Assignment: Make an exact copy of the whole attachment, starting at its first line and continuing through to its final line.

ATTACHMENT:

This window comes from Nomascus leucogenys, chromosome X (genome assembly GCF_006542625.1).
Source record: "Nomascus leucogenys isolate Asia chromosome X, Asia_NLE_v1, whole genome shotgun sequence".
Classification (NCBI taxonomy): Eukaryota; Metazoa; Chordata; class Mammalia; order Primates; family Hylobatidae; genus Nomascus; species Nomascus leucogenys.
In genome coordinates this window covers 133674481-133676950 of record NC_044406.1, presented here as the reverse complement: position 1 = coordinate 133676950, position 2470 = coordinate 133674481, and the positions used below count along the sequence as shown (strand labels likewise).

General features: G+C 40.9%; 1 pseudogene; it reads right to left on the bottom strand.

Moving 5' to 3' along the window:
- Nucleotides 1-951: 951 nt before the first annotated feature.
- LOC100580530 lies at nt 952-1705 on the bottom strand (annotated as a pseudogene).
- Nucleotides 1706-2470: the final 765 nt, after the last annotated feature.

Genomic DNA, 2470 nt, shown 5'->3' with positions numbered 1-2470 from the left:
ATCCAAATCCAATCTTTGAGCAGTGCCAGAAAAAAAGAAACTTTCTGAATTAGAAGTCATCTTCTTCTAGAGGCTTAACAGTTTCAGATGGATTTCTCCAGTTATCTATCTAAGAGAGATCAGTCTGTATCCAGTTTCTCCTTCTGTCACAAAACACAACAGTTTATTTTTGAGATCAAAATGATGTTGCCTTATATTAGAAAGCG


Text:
This window comes from Nomascus leucogenys, chromosome X (genome assembly GCF_006542625.1).
Source record: "Nomascus leucogenys isolate Asia chromosome X, Asia_NLE_v1, whole genome shotgun sequence".
Classification (NCBI taxonomy): Eukaryota; Metazoa; Chordata; class Mammalia; order Primates; family Hylobatidae; genus Nomascus; species Nomascus leucogenys.
In genome coordinates this window covers 133674481-133676950 of record NC_044406.1, presented here as the reverse complement: position 1 = coordinate 133676950, position 2470 = coordinate 133674481, and the positions used below count along the sequence as shown (strand labels likewise).

General features: G+C 40.9%; 1 pseudogene; it reads right to left on the bottom strand.

Moving 5' to 3' along the window:
- Nucleotides 1-951: 951 nt before the first annotated feature.
- LOC100580530 lies at nt 952-1705 on the bottom strand (annotated as a pseudogene).
- Nucleotides 1706-2470: the final 765 nt, after the last annotated feature.

Genomic DNA, 2470 nt, shown 5'->3' with positions numbered 1-2470 from the left:
ATCCAAATCCAATCTTTGAGCAGTGCCAGAAAAAAAGAAACTTTCTGAATTAGAAGTCATCTTCTTCTAGAGGCTTAACAGTTTCAGATGGATTTCTCCAGTTATCTATCTAAGAGAGATCAGTCTGTATCCAGTTTCTCCTTCTGTCACAAAACACAACAGTTTATTTTTGAGATCAAAATGATGTTGCCTTATATTAGAAAGCG